Tuesday, 26 January 2010

Himeji Castle

Josh and I spent one of our days off last week at Himeji Castle. We drove there ourselves, this was our first experience with Japanese toll roads. We were a little nervous about negotiating this but in the end it worked out quite well. Except the roads do not give directions (north, south, east, west) they simply say the name of the next town. So if you are planning to ever come to Japan. bone up on your geography. Himeji Castle is the stuff that Akria Kurasoua films are made of. It is all white tile and actually glistens in the sun, hence its name to the Japanese "white crane castle".

It is also exceedingly tactically impressive. It has a double moat with accompanying double wall. The grounds are beautiful with ancient trees. Once it seems that the grounds were a setting for Japanese Nationalist Monuments which I am happy to say, were decrepit and clearly no longer venerated.

Back to the military intenseness of Himeji: It is built on a huge hill and the grounds are continuously circling upward with massive walls. The walls have three different types of murder holes. One for archers, one for canons and the last ones are triangle shaped for Portuguese arquebus.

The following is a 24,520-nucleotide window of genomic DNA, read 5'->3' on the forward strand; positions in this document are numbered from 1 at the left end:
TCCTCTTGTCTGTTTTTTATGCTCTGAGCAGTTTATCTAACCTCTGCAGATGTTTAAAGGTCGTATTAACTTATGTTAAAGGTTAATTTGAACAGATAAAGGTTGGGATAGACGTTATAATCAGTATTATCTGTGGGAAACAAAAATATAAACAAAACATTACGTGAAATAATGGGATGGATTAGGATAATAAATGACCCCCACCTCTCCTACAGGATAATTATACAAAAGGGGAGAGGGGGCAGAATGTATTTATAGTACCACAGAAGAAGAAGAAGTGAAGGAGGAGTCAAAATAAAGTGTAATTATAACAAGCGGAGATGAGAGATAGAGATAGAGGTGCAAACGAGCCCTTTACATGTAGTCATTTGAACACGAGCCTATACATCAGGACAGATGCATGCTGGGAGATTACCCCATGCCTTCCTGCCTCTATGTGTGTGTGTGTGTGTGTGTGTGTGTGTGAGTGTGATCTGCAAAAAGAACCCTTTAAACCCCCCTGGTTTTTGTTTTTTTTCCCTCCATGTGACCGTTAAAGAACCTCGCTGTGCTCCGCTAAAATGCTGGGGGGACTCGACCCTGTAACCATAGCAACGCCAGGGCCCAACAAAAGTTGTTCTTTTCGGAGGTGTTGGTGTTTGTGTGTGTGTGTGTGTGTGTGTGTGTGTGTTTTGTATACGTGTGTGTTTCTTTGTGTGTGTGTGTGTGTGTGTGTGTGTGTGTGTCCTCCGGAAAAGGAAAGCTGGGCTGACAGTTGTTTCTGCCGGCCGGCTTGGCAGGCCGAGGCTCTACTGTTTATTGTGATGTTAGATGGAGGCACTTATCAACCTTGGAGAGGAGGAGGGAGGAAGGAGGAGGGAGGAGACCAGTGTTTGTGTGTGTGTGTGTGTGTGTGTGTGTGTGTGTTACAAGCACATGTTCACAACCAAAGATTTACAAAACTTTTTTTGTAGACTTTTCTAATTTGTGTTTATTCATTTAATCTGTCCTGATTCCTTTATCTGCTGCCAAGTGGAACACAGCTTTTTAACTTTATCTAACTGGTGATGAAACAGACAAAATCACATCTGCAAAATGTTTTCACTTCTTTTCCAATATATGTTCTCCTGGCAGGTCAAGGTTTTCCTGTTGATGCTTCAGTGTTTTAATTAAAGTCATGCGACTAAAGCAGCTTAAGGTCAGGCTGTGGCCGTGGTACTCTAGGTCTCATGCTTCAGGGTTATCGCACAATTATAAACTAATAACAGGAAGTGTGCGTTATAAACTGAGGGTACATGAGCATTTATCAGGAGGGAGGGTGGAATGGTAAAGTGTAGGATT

Here is me examining one of the many murder holes.

Himeji Castle

Here is Josh in front of the Castle.

The grounds are immense and very well gardened, many of the trees are hundreds of years old, and because of all the obsessive Japanese gardeners, they are very strangely formed.

The inside of this castle is very well preserved, unlike Osaka castle which feels like a modern building inside. The use of massive wood beams goes a long way to explaining why there are few large trees in Japan's long abused forests. These beams are incredible, must have been quite the feat to construct given that it is all done with notch and peg work.

A castle grapefruit (affectionately known as a pamplemousse) tree

Another classical firewarding gargoyle fish.

Remember, if you are at Himeji Castle there is to be no scribbling!

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